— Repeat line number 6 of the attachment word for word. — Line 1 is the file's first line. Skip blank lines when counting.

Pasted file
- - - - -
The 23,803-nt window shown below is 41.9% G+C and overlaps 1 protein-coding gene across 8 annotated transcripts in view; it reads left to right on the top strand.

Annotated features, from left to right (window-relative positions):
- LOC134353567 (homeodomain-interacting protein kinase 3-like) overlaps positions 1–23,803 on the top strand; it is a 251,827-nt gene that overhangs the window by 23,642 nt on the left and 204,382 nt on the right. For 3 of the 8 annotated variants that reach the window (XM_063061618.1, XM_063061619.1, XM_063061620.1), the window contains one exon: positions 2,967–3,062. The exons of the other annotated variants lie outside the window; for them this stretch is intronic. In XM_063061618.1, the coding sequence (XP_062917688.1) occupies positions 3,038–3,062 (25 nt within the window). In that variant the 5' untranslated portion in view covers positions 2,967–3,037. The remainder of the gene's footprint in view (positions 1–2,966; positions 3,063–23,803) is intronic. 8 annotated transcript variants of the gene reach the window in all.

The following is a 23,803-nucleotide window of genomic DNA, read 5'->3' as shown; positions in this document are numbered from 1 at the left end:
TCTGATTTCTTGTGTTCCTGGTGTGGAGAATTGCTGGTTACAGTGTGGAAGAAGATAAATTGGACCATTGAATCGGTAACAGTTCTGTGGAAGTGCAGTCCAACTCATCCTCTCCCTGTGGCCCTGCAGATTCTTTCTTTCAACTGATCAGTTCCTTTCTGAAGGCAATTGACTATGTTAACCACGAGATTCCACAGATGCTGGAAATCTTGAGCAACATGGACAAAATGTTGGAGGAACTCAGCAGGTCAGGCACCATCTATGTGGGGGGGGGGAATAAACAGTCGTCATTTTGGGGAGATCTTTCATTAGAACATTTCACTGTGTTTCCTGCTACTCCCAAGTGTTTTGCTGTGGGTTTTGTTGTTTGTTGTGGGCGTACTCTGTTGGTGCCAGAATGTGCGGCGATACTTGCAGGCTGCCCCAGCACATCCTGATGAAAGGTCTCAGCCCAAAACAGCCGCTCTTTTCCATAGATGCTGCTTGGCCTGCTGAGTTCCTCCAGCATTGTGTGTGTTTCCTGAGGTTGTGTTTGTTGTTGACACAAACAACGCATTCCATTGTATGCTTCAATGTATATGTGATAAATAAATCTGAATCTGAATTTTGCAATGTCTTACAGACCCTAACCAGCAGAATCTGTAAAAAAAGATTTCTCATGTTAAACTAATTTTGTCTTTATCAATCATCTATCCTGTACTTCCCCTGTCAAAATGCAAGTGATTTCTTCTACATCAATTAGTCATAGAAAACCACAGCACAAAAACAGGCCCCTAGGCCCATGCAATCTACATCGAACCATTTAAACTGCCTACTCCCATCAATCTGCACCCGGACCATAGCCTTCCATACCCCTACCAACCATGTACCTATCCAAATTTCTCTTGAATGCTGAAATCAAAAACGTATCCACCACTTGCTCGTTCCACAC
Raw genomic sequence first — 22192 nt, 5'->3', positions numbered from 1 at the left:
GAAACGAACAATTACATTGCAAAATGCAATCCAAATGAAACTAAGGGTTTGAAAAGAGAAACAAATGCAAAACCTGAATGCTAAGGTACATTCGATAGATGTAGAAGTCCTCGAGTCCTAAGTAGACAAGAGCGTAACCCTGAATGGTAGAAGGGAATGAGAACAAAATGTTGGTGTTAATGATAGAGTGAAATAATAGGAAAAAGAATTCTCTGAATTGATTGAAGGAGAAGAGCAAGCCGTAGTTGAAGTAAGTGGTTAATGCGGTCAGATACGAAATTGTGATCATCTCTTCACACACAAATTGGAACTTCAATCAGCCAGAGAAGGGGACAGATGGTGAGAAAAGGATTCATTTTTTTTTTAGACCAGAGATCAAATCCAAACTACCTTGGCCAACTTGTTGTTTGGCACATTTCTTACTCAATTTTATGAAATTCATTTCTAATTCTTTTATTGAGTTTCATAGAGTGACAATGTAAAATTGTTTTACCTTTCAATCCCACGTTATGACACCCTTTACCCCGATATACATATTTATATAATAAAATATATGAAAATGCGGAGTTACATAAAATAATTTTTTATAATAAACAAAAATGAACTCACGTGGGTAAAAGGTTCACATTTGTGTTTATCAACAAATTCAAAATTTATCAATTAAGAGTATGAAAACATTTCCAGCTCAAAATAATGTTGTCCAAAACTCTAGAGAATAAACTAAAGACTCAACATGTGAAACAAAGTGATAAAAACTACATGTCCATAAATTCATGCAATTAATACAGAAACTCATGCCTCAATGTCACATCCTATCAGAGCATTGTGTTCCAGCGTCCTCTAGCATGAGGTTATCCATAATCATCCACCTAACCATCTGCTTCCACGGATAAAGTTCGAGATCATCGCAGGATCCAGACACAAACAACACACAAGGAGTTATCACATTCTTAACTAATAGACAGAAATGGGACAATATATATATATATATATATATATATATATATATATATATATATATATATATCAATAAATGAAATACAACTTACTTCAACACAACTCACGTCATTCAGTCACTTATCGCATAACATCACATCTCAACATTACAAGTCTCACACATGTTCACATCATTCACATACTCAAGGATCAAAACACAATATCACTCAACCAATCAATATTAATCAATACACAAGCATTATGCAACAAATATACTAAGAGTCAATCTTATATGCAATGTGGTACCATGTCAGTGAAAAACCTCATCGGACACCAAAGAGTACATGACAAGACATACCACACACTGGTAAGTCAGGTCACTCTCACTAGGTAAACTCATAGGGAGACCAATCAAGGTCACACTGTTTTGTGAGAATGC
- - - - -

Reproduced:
Raw genomic sequence first — 22192 nt, 5'->3', positions numbered from 1 at the left: